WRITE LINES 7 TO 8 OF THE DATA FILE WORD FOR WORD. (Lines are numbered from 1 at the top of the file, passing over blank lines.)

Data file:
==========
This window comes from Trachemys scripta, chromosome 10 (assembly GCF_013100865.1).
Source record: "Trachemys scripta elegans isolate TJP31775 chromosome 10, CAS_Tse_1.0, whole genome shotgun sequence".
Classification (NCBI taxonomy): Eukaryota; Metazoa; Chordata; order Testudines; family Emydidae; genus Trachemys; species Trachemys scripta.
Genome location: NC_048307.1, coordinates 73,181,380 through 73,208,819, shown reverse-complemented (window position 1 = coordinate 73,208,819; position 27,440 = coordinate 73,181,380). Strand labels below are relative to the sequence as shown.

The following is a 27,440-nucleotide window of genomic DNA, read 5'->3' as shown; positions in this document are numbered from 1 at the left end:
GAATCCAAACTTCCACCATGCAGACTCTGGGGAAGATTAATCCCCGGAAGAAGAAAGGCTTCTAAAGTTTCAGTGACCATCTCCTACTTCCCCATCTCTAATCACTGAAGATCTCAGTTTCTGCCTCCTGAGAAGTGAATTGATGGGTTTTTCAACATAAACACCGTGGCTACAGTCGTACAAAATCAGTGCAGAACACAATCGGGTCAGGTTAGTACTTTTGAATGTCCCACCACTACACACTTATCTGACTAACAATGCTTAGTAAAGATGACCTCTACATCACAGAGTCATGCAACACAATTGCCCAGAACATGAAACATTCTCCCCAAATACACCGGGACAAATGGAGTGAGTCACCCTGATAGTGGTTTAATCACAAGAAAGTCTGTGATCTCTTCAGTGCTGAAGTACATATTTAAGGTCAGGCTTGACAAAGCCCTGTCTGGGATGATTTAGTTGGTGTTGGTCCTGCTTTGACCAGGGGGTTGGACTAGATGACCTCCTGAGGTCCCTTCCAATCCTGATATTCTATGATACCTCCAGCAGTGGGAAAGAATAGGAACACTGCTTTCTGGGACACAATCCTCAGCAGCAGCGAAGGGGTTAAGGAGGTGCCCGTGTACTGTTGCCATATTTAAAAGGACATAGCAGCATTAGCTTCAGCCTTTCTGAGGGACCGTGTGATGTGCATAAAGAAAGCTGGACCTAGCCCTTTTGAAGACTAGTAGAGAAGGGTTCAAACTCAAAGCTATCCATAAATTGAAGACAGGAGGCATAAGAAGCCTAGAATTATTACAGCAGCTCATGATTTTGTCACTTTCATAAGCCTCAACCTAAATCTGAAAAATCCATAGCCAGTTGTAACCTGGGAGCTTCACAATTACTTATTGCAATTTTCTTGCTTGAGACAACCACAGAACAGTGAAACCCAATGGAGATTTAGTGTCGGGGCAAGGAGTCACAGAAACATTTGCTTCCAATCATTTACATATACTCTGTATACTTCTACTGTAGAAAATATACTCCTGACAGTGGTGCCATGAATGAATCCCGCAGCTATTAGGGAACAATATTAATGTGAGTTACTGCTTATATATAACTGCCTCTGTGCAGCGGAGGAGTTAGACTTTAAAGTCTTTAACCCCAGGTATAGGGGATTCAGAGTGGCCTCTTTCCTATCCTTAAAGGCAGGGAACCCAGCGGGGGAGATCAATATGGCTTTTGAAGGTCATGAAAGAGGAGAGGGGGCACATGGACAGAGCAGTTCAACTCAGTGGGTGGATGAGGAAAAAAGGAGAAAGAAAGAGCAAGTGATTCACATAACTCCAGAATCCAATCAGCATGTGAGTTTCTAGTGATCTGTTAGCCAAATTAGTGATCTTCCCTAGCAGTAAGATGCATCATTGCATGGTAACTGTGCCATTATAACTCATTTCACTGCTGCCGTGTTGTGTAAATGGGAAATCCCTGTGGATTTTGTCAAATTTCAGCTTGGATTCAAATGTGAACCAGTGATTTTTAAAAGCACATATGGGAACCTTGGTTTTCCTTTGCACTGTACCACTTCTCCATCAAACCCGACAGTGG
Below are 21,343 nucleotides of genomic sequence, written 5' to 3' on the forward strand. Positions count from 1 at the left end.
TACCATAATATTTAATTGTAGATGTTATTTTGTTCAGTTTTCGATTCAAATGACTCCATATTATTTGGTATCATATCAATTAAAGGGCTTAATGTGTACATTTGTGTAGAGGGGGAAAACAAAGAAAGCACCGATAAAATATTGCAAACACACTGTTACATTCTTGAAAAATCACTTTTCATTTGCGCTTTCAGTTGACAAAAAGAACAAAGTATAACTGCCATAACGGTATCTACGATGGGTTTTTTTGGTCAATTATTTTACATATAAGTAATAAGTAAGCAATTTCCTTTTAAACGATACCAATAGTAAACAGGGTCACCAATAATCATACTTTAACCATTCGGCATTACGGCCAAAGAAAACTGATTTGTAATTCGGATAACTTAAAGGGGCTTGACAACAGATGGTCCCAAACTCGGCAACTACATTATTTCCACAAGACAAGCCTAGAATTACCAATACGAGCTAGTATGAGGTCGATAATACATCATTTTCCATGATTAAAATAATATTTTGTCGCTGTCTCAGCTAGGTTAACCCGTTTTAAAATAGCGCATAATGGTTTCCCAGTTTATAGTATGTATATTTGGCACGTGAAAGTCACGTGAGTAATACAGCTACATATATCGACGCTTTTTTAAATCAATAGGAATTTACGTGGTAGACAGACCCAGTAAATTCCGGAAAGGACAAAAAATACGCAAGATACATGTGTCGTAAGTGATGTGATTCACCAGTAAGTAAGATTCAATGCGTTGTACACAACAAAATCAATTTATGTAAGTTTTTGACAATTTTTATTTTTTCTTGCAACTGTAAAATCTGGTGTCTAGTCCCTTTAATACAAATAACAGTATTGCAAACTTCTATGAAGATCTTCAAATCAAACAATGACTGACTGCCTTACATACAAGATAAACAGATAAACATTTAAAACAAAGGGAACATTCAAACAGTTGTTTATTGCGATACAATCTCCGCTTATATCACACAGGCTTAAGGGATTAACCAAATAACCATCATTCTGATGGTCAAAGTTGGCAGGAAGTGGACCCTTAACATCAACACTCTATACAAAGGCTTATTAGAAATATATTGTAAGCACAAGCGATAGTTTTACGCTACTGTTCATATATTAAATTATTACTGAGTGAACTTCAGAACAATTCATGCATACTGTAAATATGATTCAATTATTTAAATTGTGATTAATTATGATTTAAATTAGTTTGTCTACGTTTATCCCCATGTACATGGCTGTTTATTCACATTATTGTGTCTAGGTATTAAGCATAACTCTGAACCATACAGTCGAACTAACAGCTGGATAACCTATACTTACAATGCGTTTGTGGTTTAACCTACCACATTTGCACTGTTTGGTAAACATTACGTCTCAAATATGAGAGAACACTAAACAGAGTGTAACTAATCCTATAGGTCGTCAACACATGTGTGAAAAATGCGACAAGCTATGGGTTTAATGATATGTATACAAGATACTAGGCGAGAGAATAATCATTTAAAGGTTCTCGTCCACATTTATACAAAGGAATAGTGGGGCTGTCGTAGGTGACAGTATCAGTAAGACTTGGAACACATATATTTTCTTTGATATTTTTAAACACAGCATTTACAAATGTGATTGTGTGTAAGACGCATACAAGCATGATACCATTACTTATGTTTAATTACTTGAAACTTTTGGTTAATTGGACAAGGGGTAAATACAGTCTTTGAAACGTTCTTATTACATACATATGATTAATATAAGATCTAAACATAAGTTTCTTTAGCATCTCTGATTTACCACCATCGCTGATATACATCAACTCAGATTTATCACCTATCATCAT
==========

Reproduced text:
Below are 21,343 nucleotides of genomic sequence, written 5' to 3' on the forward strand. Positions count from 1 at the left end.
TACCATAATATTTAATTGTAGATGTTATTTTGTTCAGTTTTCGATTCAAATGACTCCATATTATTTGGTATCATATCAATTAAAGGGCTTAATGTGTACATTTGTGTAGAGGGGGAAAACAAAGAAAGCACCGATAAAATATTGCAAACACACTGTTACATTCTTGAAAAATCACTTTTCATTTGCGCTTTCAGTTGACAAAAAGAACAAAGTATAACTGCCATAACGGTATCTACGATGGGTTTTTTTGGTCAATTATTTTACATATAAGTAATAAGTAAGCAATTTCCTTTTAAACGATACCAATAGTAAACAGGGTCACCAATAATCATACTTTAACCATTCGGCATTACGGCCAAAGAAAACTGATTTGTAATTCGGATAACTTAAAGGGGCTTGACAACAGATGGTCCCAAACTCGGCAACTACATTATTTCCACAAGACAAGCCTAGAATTACCAATACGAGCTAGTATGAGGTCGATAATACATCATTTTCCATGATTAAAATAATATTTTGTCGCTGTCTCAGCTAGGTTAACCCGTTTTAAAATAGCGCATAATGGTTTCCCAGTTTATAGTATGTATATTTGGCACGTGAAAGTCACGTGAGTAATACAGCTACATATATCGACGCTTTTTTAAATCAATAGGAATTTACGTGGTAGACAGACCCAGTAAATTCCGGAAAGGACAAAAAATACGCAAGATACATGTGTCGTAAGTGATGTGATTCACCAGTAAGTAAGATTCAATGCGTTGTACACAACAAAATCAATTTATGTAAGTTTTTGACAATTTTTATTTTTTCTTGCAACTGTAAAATCTGGTGTCTAGTCCCTTTAATACAAATAACAGTATTGCAAACTTCTATGAAGATCTTCAAATCAAACAATGACTGACTGCCTTACATACAAGATAAACAGATAAACATTTAAAACAAAGGGAACATTCAAACAGTTGTTTATTGCGATACAATCTCCGCTTATATCACACAGGCTTAAGGGATTAACCAAATAACCATCATTCTGATGGTCAAAGTTGGCAGGAAGTGGACCCTTAACATCAACACTCTATACAAAGGCTTATTAGAAATATATTGTAAGCACAAGCGATAGTTTTACGCTACTGTTCATATATTAAATTATTACTGAGTGAACTTCAGAACAATTCATGCATACTGTAAATATGATTCAATTATTTAAATTGTGATTAATTATGATTTAAATTAGTTTGTCTACGTTTATCCCCATGTACATGGCTGTTTATTCACATTATTGTGTCTAGGTATTAAGCATAACTCTGAACCATACAGTCGAACTAACAGCTGGATAACCTATACTTACAATGCGTTTGTGGTTTAACCTACCACATTTGCACTGTTTGGTAAACATTACGTCTCAAATATGAGAGAACACTAAACAGAGTGTAACTAATCCTATAGGTCGTCAACACATGTGTGAAAAATGCGACAAGCTATGGGTTTAATGATATGTATACAAGATACTAGGCGAGAGAATAATCATTTAAAGGTTCTCGTCCACATTTATACAAAGGAATAGTGGGGCTGTCGTAGGTGACAGTATCAGTAAGACTTGGAACACATATATTTTCTTTGATATTTTTAAACACAGCATTTACAAATGTGATTGTGTGTAAGACGCATACAAGCATGATACCATTACTTATGTTTAATTACTTGAAACTTTTGGTTAATTGGACAAGGGGTAAATACAGTCTTTGAAACGTTCTTATTACATACATATGATTAATATAAGATCTAAACATAAGTTTCTTTAGCATCTCTGATTTACCACCATCGCTGATATACATCAACTCAGATTTATCACCTATCATCAT